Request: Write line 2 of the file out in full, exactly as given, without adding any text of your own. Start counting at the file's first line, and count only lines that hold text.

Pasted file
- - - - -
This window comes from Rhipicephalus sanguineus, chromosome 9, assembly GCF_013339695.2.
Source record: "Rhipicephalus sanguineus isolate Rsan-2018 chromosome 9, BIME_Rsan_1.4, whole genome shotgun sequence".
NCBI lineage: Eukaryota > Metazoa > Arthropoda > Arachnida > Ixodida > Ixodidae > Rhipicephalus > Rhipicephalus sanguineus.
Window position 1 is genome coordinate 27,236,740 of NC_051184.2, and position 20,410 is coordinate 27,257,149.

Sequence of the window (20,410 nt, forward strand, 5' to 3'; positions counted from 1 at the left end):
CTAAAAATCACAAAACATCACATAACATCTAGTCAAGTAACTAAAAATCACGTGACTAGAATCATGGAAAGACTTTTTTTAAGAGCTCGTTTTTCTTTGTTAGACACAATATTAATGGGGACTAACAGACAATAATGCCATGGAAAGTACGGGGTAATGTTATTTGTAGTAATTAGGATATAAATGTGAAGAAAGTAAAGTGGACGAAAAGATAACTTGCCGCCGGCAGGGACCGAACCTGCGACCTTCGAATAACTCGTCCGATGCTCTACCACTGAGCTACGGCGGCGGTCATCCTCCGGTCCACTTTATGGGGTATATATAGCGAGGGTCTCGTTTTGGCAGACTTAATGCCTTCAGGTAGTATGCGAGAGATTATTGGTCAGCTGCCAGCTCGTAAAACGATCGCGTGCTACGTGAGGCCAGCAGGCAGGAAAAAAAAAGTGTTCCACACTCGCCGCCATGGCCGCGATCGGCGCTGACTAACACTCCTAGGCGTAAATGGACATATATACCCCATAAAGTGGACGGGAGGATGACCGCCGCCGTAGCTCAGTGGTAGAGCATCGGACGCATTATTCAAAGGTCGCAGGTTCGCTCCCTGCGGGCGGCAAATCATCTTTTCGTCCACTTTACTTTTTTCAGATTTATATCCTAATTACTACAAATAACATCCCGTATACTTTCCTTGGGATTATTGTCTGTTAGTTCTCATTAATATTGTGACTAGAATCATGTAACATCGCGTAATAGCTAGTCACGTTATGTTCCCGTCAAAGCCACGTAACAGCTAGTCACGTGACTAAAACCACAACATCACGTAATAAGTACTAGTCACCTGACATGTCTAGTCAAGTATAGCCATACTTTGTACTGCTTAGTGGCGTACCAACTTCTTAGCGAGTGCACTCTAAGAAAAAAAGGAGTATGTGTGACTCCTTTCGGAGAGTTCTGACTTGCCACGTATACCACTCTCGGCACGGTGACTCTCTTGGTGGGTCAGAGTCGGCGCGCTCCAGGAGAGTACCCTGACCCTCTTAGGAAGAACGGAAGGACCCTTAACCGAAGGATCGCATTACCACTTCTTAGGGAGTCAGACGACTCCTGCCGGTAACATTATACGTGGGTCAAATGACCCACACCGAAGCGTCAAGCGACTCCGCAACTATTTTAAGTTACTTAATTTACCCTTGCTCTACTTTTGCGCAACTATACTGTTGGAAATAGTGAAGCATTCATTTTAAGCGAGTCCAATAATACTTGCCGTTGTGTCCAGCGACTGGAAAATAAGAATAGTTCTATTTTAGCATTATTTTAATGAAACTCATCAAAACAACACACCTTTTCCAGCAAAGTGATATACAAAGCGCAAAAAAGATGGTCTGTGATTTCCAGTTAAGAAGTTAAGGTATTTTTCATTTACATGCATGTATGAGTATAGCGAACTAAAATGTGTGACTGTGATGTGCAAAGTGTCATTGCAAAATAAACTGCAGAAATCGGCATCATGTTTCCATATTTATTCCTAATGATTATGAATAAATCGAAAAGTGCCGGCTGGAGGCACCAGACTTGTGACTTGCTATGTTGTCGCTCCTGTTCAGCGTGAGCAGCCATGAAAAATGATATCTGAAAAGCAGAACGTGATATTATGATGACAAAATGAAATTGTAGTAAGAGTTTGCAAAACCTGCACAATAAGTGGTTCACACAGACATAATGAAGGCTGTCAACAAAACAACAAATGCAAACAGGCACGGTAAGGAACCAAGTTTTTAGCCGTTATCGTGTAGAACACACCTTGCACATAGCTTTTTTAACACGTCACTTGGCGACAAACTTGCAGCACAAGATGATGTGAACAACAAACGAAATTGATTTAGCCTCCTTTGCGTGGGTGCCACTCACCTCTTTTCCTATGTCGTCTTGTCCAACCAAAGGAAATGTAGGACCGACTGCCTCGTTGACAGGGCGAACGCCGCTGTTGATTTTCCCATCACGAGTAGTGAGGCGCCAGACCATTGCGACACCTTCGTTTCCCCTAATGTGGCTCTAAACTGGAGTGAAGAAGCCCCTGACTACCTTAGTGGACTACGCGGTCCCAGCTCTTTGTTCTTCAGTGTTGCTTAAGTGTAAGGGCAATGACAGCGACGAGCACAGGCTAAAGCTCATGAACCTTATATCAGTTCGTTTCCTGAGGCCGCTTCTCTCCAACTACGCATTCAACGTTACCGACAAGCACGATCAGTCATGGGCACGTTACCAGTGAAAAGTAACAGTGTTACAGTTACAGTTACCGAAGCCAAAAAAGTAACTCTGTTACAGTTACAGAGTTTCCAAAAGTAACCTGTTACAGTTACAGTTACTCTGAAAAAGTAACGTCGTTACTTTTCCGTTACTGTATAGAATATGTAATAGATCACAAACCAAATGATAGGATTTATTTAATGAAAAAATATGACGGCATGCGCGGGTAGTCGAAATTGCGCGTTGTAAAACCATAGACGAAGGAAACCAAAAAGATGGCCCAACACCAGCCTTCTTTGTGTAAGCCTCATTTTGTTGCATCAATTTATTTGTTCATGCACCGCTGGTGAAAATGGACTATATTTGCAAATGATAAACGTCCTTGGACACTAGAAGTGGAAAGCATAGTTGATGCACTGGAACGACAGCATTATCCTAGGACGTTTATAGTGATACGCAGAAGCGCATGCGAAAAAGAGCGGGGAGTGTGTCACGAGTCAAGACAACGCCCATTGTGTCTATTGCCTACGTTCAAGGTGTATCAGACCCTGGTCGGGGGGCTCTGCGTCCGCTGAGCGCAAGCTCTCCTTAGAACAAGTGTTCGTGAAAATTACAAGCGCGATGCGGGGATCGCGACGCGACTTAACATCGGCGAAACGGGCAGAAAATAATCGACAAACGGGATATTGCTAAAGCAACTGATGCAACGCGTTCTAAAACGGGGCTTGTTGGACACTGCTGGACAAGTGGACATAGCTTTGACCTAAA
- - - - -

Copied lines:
Source record: "Rhipicephalus sanguineus isolate Rsan-2018 chromosome 9, BIME_Rsan_1.4, whole genome shotgun sequence".